Lexical Polycategoriality

Cross-linguistic, cross-theoretical and language acquisition approaches

Editors
| CNRS & Université Paris Nanterre
| Université Paris Descartes & CNRS
HardboundAvailable
ISBN 9789027259479 | EUR 99.00 | USD 149.00
 
e-Book
ISBN 9789027265951 | EUR 99.00 | USD 149.00
 
This book presents a collection of chapters on the nature, flexibility and acquisition of lexical categories. These long-debated issues are looked at anew by exploring the hypothesis of lexical polycategoriality –according to which lexical forms are not fully, or univocally, specified for lexical category– in a wide number of unrelated languages, and within different theoretical and methodological perspectives. Twenty languages are thoroughly analyzed. Apart from French, Arabic and Hebrew, the volume includes mostly understudied languages, spoken in New Guinea, Australia, New Caledonia, Amazonia, Meso- and North America. Resulting from a long-standing collaboration between leading international experts, this book brings under one cover new data analyses and results on word categories from the linguistic and acquisitional point of view. It will be of the utmost interest to researchers, teachers and graduate students in different fields of linguistics (morpho-syntax, semantics, typology), language acquisition, as well as psycholinguistics, cognition and anthropology.
[Studies in Language Companion Series, 182]  2017.  xiii, 479 pp.
Publishing status: Available
Table of Contents
Acknowledgments
ix
List of contributors
xi–xiii
Lexical Polycategoriality: Cross-linguistic, cross-theoretical and language acquisition approaches: An introduction
Valentina Vapnarsky and Edy Veneziano
1–31
Part I. Polycategoriality
33–97
The flexibility of the noun/verb distinction in the lexicon of Mandinka
Denis Creissels
35–57
Derivationally based homophony in French
Françoise Kerleroux
59–78
Categorial flexibility as an emergent phenomenon: A comparison of Arabic, Wolof, and French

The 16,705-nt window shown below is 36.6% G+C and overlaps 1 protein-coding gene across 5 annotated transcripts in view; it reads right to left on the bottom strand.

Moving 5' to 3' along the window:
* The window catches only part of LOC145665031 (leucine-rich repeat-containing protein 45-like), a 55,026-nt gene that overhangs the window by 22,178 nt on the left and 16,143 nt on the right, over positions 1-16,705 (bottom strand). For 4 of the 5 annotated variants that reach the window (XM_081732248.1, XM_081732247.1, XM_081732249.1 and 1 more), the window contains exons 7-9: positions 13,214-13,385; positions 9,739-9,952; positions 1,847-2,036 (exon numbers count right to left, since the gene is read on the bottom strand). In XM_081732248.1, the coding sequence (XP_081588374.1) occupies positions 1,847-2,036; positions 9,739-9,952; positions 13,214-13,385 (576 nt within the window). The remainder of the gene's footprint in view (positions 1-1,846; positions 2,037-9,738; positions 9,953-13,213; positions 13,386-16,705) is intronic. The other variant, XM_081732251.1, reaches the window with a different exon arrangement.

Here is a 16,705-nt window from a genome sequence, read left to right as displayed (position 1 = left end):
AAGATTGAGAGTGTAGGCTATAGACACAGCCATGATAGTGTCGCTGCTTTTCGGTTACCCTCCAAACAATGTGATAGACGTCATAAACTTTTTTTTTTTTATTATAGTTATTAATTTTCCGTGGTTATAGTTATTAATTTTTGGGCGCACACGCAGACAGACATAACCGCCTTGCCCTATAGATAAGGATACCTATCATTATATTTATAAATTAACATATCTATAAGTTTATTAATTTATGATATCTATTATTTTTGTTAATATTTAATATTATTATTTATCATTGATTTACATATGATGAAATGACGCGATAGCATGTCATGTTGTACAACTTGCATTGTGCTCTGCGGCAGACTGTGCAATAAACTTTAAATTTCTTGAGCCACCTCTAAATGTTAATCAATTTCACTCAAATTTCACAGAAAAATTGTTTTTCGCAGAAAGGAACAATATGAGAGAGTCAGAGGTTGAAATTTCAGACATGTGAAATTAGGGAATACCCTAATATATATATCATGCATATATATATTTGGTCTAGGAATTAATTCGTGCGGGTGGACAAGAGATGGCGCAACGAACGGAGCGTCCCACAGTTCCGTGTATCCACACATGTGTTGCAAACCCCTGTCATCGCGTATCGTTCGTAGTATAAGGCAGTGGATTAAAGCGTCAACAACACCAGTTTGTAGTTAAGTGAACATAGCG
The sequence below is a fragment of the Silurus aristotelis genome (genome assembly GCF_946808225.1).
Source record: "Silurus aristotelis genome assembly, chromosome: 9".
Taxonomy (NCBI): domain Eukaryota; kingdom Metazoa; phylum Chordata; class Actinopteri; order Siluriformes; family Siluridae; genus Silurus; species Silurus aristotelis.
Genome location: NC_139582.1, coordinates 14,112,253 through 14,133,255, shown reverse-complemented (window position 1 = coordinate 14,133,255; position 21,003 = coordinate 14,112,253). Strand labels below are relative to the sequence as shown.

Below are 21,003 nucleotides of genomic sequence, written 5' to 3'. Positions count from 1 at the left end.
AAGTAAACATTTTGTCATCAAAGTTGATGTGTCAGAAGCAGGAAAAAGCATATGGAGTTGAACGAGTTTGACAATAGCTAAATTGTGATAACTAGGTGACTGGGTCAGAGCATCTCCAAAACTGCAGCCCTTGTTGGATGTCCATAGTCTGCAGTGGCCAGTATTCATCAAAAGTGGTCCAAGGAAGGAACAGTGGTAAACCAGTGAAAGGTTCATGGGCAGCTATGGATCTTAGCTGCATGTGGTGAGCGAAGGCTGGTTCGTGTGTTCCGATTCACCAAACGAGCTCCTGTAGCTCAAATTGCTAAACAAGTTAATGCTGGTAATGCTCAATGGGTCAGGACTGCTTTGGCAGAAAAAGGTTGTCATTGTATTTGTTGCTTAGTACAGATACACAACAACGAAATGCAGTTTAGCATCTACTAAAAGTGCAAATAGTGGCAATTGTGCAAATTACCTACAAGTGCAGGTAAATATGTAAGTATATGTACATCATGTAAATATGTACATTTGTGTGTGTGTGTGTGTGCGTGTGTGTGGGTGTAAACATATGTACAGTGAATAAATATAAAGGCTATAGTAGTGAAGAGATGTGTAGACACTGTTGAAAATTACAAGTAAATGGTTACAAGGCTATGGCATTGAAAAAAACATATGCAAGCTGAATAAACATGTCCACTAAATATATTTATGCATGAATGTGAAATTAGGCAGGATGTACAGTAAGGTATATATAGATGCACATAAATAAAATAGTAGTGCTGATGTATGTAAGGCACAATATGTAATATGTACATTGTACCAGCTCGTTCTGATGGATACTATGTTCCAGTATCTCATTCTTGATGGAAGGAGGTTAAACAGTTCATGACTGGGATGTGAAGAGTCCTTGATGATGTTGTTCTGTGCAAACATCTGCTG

Alain Kihm
79–97
Part II. Polycategoriality across Amerindian languages
99–203
Polycategoriality and hybridity across Mayan languages: Action nouns and ergative splits
Ximena Lois, Valentina Vapnarsky, Cédric Becquey and Aurore Monod Becquelin
101–153
Polycategoriality and zero derivation: Insights from Central Alaskan Yup’ik Eskimo
Marianne Mithun
155–174
What determines constraints on the relationships between roots and lexical categories?: Evidence from Choctaw and Cherokee
Marcia Haag
175–203
Part III. Polycategoriality across Austronesian and Australian languages
205–271
Lexical and syntactic categories in Nêlêmwa (New Caledonia) and some other Austronesian languages: Fluid vs. rigid categoriality
Isabelle Bril
207–242
Two classes of verbs in Northern Australian languages: Implications for the typology of polycategoriality
Eva Schultze-Berndt
243–271
Part IV. Linguistic analysis in the light of acquisition data
273–377
The ontology of roots and the emergence of nouns and verbs in Kuikuro: Adult speech and children’s acquisition
Bruna Franchetto and Mara Santos
275–306
Flexibles and polyvalence in Ku Waru: A developmental perspective
Francesca Merlan and Alan Rumsey
307–341
Word class distinctiveness versus polycategoriality in Modern Hebrew: Typological and psycholinguistic perspectives
Ruth A. Berman
343–377
Part V. Lexical categories and polycategoriality in acquisition
379–466
Noun and Verb categories in acquisition: Evidence from fillers and inflectional morphology in French-acquiring children
Edy Veneziano
381–411
Semantic discrimination of Noun/Verb categories in French children aged 1;6 to 2;11
Christophe Parisse and Caroline Rossi
413–442
The acquisition of action nouns in Yucatec Maya
Barbara Pfeiler
443–466
Author index
467–471
Language index
473–474
Subject index
475–479
Cited by

Cited by other publications

van Lier, Eva
2017. Introduction. Studies in Language 41:2  pp. 241 ff. Crossref logo

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Subjects
BIC Subject: CFK – Grammar, syntax
BISAC Subject: LAN009060 – LANGUAGE ARTS & DISCIPLINES / Linguistics / Syntax
U.S. Library of Congress Control Number:  2017003697